Consequences for investors - seven things to considerWe have considered a number of interesting themes in this series. But what exactly are the implications for investors and what practical steps can be taken to exploit their potential?
We outline seven key things that investors should consider:
1. Invest more in emerging markets, beware home bias – As we witness an epochal shift from west to east, every investor needs to make sure they have enough exposure to emerging markets in their portfolio. Many investors remain structurally under-invested for two reasons. First, although allocations have picked up from negligible levels in the last decade or so, they still do not reflect the significant and growing share of global GDP attributable to these economies. Second, pension funds and other investors tend to be over-exposed to their ‘home’ market.
2. Take a long-term view - Investors must take a step back from the occasional hyperbole that crops up from time to time in the press about ‘emerging market bubbles’, and remember that the long-term outlook is compelling. Yes, there will be blips, on an upward sloping curve, but they should not stop investors getting their money on the table. Remember that industrialising economies like China can sustain much faster year-on-year growth as they grow strongly from a low-base.
3. Include frontier markets such as those in Africa. Incredible as the growth of China is, don’t put all your eggs in one emerging basket. An allocation to emerging markets should include a range of economies at various stages of development. If you have China ‘covered’, then consider some genuinely frontier markets in sub-Saharan Africa, for example, which have vast mineral wealth and huge consumption potential. Globally, Indonesia, Nigeria, Mexico, and Turkey all have large populations and fast-growing economies and have been mooted as ‘next big things’.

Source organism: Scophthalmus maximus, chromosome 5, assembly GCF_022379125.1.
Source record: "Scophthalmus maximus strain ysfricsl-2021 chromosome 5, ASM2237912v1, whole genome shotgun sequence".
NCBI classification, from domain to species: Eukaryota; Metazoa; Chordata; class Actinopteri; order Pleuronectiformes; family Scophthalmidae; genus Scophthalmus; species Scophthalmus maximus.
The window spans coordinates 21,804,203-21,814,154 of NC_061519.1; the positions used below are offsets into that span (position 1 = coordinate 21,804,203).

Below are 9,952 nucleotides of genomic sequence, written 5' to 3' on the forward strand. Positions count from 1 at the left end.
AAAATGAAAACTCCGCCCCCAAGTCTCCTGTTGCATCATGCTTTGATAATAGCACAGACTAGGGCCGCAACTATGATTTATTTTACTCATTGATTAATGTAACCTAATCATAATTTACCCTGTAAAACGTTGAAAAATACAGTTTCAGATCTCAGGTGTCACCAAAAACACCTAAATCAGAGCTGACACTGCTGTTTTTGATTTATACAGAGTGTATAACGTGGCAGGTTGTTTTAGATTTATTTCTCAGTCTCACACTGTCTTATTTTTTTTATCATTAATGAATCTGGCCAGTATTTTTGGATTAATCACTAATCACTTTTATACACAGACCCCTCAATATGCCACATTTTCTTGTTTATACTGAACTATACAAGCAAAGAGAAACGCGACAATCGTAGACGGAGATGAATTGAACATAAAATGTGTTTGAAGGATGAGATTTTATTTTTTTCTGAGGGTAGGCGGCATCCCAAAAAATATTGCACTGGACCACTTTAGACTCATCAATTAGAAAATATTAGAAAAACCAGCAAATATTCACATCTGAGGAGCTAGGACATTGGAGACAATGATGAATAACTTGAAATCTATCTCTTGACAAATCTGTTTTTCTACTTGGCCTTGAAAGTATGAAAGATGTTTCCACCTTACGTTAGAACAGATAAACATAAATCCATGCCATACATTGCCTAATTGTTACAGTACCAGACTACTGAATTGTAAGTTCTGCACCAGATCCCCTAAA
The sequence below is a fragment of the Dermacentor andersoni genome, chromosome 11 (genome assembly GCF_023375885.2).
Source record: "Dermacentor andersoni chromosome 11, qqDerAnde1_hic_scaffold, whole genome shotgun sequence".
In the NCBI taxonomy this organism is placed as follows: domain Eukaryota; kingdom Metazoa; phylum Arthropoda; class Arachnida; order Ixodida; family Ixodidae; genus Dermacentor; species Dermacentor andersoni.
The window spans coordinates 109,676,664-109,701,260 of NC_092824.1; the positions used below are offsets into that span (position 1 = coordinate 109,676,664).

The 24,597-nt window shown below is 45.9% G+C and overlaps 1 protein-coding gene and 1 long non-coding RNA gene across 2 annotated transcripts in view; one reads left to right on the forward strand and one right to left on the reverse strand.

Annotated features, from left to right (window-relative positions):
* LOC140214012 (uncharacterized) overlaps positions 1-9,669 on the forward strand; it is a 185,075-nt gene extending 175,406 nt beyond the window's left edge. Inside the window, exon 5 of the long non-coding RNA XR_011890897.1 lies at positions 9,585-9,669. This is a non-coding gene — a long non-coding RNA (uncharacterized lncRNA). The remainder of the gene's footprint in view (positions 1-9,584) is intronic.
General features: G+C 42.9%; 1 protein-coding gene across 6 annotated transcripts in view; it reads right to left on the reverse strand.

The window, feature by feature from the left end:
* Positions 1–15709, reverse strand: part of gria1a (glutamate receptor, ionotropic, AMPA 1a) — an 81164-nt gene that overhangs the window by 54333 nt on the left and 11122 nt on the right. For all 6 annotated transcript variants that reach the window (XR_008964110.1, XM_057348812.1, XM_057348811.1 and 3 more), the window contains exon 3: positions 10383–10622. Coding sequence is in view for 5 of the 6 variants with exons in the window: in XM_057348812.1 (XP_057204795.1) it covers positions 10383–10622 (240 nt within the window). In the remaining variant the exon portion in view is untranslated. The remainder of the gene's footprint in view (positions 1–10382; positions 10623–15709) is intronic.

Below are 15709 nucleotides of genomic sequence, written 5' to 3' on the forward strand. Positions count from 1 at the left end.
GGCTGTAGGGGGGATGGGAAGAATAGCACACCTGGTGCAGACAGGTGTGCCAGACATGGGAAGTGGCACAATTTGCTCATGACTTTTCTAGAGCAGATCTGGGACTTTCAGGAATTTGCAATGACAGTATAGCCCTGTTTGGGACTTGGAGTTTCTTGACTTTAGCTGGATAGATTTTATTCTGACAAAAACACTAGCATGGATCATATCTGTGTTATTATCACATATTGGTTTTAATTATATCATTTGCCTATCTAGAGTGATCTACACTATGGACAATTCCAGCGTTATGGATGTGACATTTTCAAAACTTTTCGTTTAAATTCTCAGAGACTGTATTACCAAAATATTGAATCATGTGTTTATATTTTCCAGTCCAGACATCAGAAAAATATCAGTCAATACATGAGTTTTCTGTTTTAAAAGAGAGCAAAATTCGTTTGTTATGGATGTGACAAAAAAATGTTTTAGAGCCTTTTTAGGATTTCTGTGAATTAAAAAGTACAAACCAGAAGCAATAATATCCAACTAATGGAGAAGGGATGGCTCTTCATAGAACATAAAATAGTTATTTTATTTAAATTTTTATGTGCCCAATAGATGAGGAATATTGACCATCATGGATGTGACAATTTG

4. Invest in real assets – Some economists argue that we are entering an inflationary age. Moderate inflation is not a bad thing for equity markets. But, some doom-mongers are predicting a worse outcome, as the alleged inflationary effects of quantitative easing combine with higher commodity prices (particularly food and energy). It seems sensible for investors to include inflation-protection in their overall portfolio, such as inflation-linked bonds.
However, other economists are more sanguine, given spare capacity in western economies. Meanwhile, emerging economies are in the midst of an ‘urbanising age’; one that requires infrastructure build and raw materials. An optimal strategy, therefore, may be to remain in equities but tilt the bias of investments towards real assets whose prices go up with inflation. By investing in companies that have pricing power in their part of the value chain, such as miners of industrial and precious metals, investors can participate in corporate growth and beat inflation. Given constraints on supply, these companies tend to benefit disproportionately from higher global growth. Platinum is preferred to gold since it has a significant industrial use. An essential component of catalytic convertors, it is a key part of the move towards a low-carbon world.
5. Remember to add food and water – its not just metals and minerals in the spotlight. Fertiliser and agricultural companies stand to benefit from the combination of growing demand for food and changing diets in developing countries. Similarly, companies that build desalination and water management infrastructure and who can provide access to clean water should continue to have full order books as demand for water intensifies across various parts of the world.
6. Consider consumption – consumption is the end point of economic growth. As emerging economies grow, and become wealthier, the global middle class is expanding rapidly and consumption is set to soar, particularly in the discretionary segment where branding is key. Notably, beneficiaries will be based in both western and emerging markets.
7. Do not ignore pharmaceuticals – Pharmaceuticals have been an overlooked sector. The stocks performed well in the early 1990s, prior to the ascent of generics and the expiry of numerous blockbuster drug patents. However, the macro outlook looks bright. A massive expansion in middle class consumer populations in emerging markets, combined with people generally living longer, particularly in developed economies, paints a very rosy picture for global healthcare spending. There is scope for the best generic and branded names to benefit. Investors should write off pharmaceutical companies as boring, defensive stocks at their peril!